Creating new, high-quality content is really time-consuming and isn’t something you can do every single day. A great blog post, video tutorial, or podcast interview takes hours, sometimes even days of effort to create, edit, and publish. In the interim, we still need to share interesting content with our followers. The best way to do that is by curating other people’s content.
The internet is vast and it all seems to scroll past us super fast. It’s impossible to see everything, but you, as an expert in your niche, have an eye towards what’s neat and shareworthy. Your ability to curate is super valuable to your followers. The trick for you is knowing where to look. Once you have a steady stream of great stuff to sift through, finding shareworthy material becomes much easier.
I share links in my newsletter each week and since I’ve been writing the newsletter for many years now I’ve built up an arsenal of places to look for good content. Here are four tried and true ways I find new content to share. (Don’t miss this post from last summer with 5 more unexpected ways to find great content.)
Subscribe to YouTube channels.
For a long time, I just used YouTube as a place to search for videos when I needed to learn how to do something. Then, maybe a year ago, I started actually subscribing to creators’ channels and now YouTube is way more fun and interesting. I now subscribe to 140 YouTube channels which means whenever I visit there’s new and interesting content waiting for me to watch. YouTube is great about showing you related videos that you might also like so when I see something else that’s good I go ahead and subscribe to that channel, too. I typically share at least one link to a cool video in my newsletter so having well-curated YouTube subscriptions helps a lot.
Set up Google alerts.
A Google alert is a free service that allows you to get an email every time new information about a certain topic shows up in a Google search. You choose the search term for the topic you want to follow and how frequently you want to be emailed. I have 18 Google alerts set up and I add new ones fairly regularly (when Craftsy became Bluprint, for example, I created a Google alert for Bluprint). I have alerts set up for story topics I’m working on, and topics I’d like to work on in the future, for companies I follow and for people I’m interested in. For some, I get email notifications as news breaks, and for others, I get a digest once a day or once a week, but no matter what I catch things I would have definitely missed otherwise.
I continue to hear from people that after Google Reader shut down back in 2013 they stopped reading blogs regularly. That happened to be right at the same time that social media, especially Instagram, started to play a bigger role in the online craft world so I totally understand how it happened, but I think you risk missing a lot when you rely on the Instagram algorithm rather than an RSS reader for blog reading. I use Bloglovin’ and Feedly is another good option (the biggest complaint I hear about Bloglovin’ is that posts appear inside a frame – just go into settings and turn it off). I subscribe to over 100 blogs and start every day with a cup of tea and my Bloglovin’ feed. When I do stumble on a new-to-me blog via social media I add it to Bloglovin’ so that I can keep up with new posts.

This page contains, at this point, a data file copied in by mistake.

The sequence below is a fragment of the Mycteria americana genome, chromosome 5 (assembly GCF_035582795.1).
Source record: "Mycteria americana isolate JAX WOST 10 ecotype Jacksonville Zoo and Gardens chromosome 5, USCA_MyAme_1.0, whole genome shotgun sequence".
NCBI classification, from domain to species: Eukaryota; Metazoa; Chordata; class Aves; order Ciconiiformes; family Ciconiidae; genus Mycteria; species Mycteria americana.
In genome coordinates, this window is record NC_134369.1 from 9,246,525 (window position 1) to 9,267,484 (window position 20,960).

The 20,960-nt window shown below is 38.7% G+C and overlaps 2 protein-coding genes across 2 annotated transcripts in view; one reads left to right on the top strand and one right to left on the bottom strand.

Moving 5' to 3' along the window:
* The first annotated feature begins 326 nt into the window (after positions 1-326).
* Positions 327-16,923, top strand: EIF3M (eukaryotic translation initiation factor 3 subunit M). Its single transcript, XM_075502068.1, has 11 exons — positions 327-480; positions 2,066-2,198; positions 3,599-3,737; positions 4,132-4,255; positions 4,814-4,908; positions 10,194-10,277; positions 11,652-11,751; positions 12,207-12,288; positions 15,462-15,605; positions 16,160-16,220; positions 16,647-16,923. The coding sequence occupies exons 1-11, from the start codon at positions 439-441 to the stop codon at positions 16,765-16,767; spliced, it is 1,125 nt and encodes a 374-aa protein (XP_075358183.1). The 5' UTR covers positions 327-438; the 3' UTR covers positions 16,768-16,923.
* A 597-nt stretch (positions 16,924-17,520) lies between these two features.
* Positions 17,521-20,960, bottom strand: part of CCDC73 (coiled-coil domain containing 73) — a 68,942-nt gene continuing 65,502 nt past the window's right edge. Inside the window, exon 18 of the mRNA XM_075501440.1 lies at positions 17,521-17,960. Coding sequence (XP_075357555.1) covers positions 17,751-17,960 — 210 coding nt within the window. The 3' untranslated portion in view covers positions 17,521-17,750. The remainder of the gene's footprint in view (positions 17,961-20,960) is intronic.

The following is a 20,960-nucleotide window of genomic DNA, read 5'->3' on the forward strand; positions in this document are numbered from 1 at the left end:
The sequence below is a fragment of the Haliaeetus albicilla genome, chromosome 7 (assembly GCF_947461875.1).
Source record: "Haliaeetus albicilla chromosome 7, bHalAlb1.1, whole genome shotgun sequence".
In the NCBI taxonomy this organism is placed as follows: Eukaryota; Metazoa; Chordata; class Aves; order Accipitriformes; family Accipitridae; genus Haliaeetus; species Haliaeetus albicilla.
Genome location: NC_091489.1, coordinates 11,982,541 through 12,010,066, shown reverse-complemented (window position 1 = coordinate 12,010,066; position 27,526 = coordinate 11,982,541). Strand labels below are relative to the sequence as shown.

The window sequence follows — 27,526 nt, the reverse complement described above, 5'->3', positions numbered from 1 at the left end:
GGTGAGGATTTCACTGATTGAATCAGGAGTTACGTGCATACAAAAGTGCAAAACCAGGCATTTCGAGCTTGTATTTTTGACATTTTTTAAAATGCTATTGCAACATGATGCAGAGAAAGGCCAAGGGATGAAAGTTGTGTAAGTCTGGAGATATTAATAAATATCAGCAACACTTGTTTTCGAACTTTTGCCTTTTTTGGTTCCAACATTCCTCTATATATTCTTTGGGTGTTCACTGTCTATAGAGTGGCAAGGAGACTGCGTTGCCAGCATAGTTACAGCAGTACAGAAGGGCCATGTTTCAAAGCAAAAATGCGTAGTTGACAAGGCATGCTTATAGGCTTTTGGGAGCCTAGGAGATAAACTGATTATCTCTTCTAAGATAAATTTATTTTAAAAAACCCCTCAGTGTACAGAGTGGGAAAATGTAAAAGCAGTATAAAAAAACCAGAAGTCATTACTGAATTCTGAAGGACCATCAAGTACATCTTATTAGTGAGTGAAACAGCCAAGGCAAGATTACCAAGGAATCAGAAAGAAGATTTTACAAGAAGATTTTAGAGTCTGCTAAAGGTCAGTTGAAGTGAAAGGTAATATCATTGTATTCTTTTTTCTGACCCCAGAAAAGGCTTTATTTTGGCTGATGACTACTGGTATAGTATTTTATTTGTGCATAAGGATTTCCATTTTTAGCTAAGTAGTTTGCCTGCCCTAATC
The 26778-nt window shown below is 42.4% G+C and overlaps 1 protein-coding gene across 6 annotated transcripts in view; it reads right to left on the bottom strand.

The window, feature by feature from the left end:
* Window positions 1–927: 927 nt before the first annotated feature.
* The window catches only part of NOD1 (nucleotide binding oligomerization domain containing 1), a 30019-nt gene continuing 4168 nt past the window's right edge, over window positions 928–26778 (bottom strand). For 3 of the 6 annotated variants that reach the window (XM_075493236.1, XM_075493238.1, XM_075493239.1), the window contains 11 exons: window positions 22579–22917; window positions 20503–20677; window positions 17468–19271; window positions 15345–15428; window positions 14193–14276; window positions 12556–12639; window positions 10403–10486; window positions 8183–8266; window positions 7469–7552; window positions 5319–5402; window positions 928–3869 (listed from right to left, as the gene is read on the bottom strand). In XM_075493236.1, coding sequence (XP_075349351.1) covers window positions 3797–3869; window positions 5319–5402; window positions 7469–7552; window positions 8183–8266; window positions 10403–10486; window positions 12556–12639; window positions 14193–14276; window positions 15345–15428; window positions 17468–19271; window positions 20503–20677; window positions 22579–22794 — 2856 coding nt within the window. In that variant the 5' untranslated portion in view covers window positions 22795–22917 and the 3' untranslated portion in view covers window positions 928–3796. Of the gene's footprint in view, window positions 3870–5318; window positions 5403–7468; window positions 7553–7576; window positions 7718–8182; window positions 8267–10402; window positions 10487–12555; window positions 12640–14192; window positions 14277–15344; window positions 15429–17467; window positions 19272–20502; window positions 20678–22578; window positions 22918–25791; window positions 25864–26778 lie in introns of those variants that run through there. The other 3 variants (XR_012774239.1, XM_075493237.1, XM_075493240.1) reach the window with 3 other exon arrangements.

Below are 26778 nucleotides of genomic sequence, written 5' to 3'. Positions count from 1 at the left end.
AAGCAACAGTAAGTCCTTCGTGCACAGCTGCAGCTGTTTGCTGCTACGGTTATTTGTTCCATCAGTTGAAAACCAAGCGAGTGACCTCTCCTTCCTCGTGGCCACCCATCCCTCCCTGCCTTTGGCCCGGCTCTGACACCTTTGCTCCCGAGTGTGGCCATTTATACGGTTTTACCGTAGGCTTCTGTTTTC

I use iTunes like Google in that I will put someone’s name or a topic into the iTunes search bar in order to find relevant interviews to listen to and share. If I’m curious about a designer, for example, I will put her name into iTunes to see if she’s ever been on a podcast. Some industry veterans have given many interviews over the course of several years and it’s interesting to listen to them in a row to hear how their perspective has developed. Most of your followers won’t have listened to these older interviews so it’s fun to help them rediscover them, especially if that designer has a new line out or is having a resurgence in popularity.
Most importantly, stay curious. To me, sewing and craft, in general, is a lens through which we can see the whole world. Every political, social, and economic issue plays out here in its own way. There’s an endless number of interesting stories unfolding each day if you know where to look. These tools help me find those stories as they whiz past.
Do you have favorite tricks for finding interesting content? Where do you look?
Jess @ Quilty Habit says
This is a great list, Abby! While I don’t participate often, I joined a lot of crafty Facebook groups. Often, there are great links and discussions to read up on.
Facebook groups are definitely a great source for content ideas.
Ann Martin says
What a good list, Abby; I’d never thought to search iTunes like Google. I often turn to CraftGawker when looking for diy ideas to include in my paper art/paper craft-themed newsletter. Because it’s such a selective site, I usually find clever projects to recommend to subscribers.
Oh, great idea. For project-based roundups that’s a great resource.
Becky Campbell says
Thank you for the tips. Wondering if you need to ask permission to re-post etc. things you discover. It would seen to be a job in itself. I love to share things but don’t want to offend someone. Example if I share something you send me in email form or on Craft Industry Alliance what is the etiquette about re-sharing? Thanks for all the information you gather and share. Sew in the news.
You certainly can give a shout out to the person who helped you find the content (like, “via Lisa”), but you don’t have to. Links are links, they’re out there for the taking.